Historic photos of Corner Brook’s paper mill — saved from the trash — see the light of day
Ford was frustrated with vaccination delays when Ontario recorded 1,913 new COVID-19 cases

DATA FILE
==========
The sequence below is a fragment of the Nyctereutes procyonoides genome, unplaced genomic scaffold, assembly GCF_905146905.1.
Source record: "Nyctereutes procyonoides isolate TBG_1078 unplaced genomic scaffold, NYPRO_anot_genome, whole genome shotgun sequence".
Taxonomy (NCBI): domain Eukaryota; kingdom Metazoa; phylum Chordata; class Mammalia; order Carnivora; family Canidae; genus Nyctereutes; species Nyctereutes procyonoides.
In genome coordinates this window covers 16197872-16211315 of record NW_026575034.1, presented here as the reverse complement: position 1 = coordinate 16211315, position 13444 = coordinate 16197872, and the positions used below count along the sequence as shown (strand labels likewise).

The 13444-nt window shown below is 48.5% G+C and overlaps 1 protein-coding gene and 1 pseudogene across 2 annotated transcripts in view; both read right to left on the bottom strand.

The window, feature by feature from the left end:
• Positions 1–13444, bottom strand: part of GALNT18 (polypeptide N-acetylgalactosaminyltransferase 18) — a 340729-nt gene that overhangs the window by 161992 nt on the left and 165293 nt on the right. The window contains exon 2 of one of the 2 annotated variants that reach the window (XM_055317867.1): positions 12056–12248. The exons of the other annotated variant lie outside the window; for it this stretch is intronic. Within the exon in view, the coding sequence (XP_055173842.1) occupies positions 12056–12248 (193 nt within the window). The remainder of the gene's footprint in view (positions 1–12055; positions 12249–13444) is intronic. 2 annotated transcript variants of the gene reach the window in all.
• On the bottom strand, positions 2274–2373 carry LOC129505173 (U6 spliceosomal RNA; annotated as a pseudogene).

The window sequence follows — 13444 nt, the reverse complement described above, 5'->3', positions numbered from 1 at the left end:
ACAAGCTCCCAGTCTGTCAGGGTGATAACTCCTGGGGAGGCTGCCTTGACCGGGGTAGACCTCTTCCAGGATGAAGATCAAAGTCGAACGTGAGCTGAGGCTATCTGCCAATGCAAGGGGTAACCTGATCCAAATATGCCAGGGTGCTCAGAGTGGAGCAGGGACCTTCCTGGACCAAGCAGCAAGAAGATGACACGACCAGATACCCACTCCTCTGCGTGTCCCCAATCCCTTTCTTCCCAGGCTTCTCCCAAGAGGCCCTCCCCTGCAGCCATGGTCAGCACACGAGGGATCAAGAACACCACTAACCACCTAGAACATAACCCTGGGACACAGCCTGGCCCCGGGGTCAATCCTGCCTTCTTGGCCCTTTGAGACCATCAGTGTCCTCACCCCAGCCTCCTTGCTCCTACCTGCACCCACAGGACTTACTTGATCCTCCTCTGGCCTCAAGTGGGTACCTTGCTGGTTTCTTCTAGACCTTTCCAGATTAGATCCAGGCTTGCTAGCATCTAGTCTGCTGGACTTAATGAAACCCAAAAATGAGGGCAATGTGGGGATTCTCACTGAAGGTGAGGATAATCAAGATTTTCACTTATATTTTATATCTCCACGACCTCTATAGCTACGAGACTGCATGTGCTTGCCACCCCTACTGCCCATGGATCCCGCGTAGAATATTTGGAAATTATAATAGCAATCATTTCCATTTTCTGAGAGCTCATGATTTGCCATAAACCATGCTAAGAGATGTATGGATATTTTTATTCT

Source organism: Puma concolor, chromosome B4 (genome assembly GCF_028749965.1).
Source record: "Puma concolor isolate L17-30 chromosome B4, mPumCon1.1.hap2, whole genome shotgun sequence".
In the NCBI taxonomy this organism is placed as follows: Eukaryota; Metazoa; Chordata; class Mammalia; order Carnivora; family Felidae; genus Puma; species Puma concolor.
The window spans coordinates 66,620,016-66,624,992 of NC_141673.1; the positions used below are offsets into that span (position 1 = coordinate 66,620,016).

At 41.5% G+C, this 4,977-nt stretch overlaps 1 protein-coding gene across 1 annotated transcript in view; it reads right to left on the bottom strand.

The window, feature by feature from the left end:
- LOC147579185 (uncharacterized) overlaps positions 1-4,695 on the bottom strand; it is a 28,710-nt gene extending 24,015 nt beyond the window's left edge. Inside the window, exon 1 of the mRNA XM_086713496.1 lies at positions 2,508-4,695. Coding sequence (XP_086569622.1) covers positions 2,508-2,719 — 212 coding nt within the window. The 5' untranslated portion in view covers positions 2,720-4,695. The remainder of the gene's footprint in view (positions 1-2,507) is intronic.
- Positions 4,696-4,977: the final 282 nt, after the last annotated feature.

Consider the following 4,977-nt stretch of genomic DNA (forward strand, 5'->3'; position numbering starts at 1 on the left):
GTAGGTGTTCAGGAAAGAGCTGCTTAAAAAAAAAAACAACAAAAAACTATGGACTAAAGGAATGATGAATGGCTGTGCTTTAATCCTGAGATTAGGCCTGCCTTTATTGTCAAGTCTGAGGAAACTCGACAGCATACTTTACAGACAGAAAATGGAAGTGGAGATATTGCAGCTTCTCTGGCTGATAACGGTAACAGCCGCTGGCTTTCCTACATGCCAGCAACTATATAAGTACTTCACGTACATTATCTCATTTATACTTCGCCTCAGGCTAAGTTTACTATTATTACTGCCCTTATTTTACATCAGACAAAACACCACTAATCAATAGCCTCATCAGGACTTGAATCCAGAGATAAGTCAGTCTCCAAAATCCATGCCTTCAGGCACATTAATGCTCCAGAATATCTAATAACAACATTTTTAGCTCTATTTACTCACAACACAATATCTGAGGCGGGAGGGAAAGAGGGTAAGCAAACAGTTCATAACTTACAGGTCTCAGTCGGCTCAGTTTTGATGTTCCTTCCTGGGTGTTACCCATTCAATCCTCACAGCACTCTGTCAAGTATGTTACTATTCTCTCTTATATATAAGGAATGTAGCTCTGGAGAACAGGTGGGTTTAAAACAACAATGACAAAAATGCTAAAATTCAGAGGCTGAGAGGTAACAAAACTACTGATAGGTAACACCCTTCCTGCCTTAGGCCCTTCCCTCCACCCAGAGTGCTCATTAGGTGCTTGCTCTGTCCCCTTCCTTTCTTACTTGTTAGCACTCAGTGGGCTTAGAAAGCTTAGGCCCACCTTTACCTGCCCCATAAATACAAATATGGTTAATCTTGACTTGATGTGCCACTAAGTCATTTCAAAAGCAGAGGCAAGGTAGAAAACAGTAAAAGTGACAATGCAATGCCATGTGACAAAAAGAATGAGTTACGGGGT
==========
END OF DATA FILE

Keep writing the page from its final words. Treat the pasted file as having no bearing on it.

Premier Doug Ford expressed frustration at the news that Canada will not receive new doses of the Pfizer vaccine next week, although the general overseeing Ontario’s vaccine rollout plan remains confident the delay in distributing the plans to immunize the population until the beginning of August will not hinder. Speaking to reporters on Tuesday, Ford called the news that Canada would not receive any new Pfizer vaccines next week “worrying” and “massively worrying”. “Until vaccines become more prevalent please stay home, stay safe and save lives,” he said. The news comes as the province recorded an additional 1,913 cases of COVID-19 on Tuesday. Officials warned Toronto Public Health – which logs the highest number of new infections each day – “probably underreports” its number of cases. A health ministry spokesman said the artificially low total of 550 new cases reported by the city was due to a “technical problem” but did not provide further details. In the preceding three days, Toronto Public Health recorded 815, 1035 and 903 cases, respectively. Other public health units that saw double or triple digit increases were: Peel Region: 346 York Region: 235 Durham Region: 82 Windsor-Essex: 81 Waterloo Region: 79 Middlesex-London: 73 Halton Region: 71 Hamilton: 63 Niagara Region: 52 Simcoe Muskoka: 48 Ottawa: 41 Huron-Perth: 37 Wellington-Dufferin-Guelph: 31 Lambton: 28 Southwestern: 22 Eastern Ontario: 14 Chatham-Kent: 13 (note: all figures used in this story are on The COVID- 19 dashboard of the Department of Health or in its daily epidemiological summary. The number of cases for a region may differ from the information provided by the local health authority as local authorities report numbers at different times.) Over 200,000 Ontarians vaccinated this at a technical briefing for The media on Tuesday morning gave members of the COVID-19 Vaccine Distribution Task Force a rough breakdown of the groups that did had received an initial dose of vaccine: Approximately 83,000 residents, staff and long-term care caregivers. Around 25,000 residents, employees and carers in retirement homes. More than 99,000 healthcare workers in other sectors. With more than 200,000 vaccines administered, Ontario has completed the first round of vaccination in all nursing homes in Toronto, Peel, York and Windsor-Essex – the four regions with the highest rates of transmission of the virus. The first round of vaccination was also carried out in all nursing homes in Ottawa, Durham and Simcoe-Muskoka. Still, Long Term Care Secretary Merrilee Fullerton warned: “The surge in community expansion during the second wave poses a serious threat to our nursing homes.” The province plans to complete vaccination in all remaining nursing homes by February 15. At Tuesday’s technical meeting, members of the COVID-19 Vaccination Distribution Task Force also spoke about how the province is responding to Pfizer’s announcement last week that it would slow production of its vaccine, causing delivery delays for Canada. CLOCK | An angry Premier Ford appeals to the new US president for vaccines: The effects in Ontario will vary from week to week, with the number of doses originally expected in the week of January 25 being reduced by 80 percent. 55 percent in the week of February 1; and 45 percent in the week of February 8th. In return, the province will be redistributing its available doses of the Moderna vaccine to more regions and, in some situations, will also extend the interval between doses of the Pfizer vaccine to ensure that anyone who has a first shot has access to the second . Residents and employees of high-risk nursing and retirement homes who received their first dose of the Pfizer vaccine will receive a second dose within 21 to 27 days, according to the province. Everyone else who gets the Pfizer vaccine will get their second dose between 21 and 42 days after the first. For those receiving the Moderna vaccine, the 28-day schedule will remain in place. Whether the province still expects to immunize the general population of Ontario by late July or early August, General Rick Hillier said it will matter whether there are more issues with vaccine availability, but he remains optimistic. Toronto Shuts Down Mass Vaccination Clinic After announcing the delay, the province called on the city of Toronto late Tuesday to immediately cease operations of a proof-of-concept mass vaccination clinic in the Metro Toronto Convention Center. The clinic, which only started operating on Monday, had set itself the goal of vaccinating 250 people a day. However, the city found that this depends entirely on vaccine supplies. People to be shot dead at the clinic in the next three days have canceled these appointments, Toronto Public Health said in a statement. “The city’s vaccination task force continues to plan to roll out a vaccination clinic across the city and will continue to work with the province to determine next steps once vaccine supplies are restored,” the city said. Slightly More than 34,000 New Tests Processed Meanwhile, Ontario’s laboratory network processed only 34,531 test samples for the novel coronavirus and reported a test positivity rate of 6.8 percent. The test levels often fall on weekends, but the system has a capacity of more than 70,000 tests per day. The 7-day average of new daily cases fell to 2,893, its lowest level since January 4 of this year. For the seventh time in eight days, the number of reported cases exceeded new infections. There are currently approximately 27,615 confirmed, active cases of COVID-19 nationwide. The Ministry of Health said 1,626 patients were in hospitals with COVID-19. Of these, 400 were being treated in intensive care, most at any point during the pandemic, and 292 required a ventilator to breathe. In a daily report prepared by Critical Care Services Ontario and shared with hospitals internally, the current number of ICU patients with COVID-19 is estimated at 418, with 303 still being ventilated. Public health officials also recorded 46 additional deaths in people with the disease, bringing the official figure to 5,479. 29 of the other deaths were residents of long-term care. A total of 254 or just over 40 percent of long-term care facilities in Ontario have been dealing with an outbreak of COVID-19. The province said it administered an additional 14,346 doses of COVID-19 vaccines yesterday, and 224,134 people received an initial dose. A total of 25,609 people in Ontario took both recordings.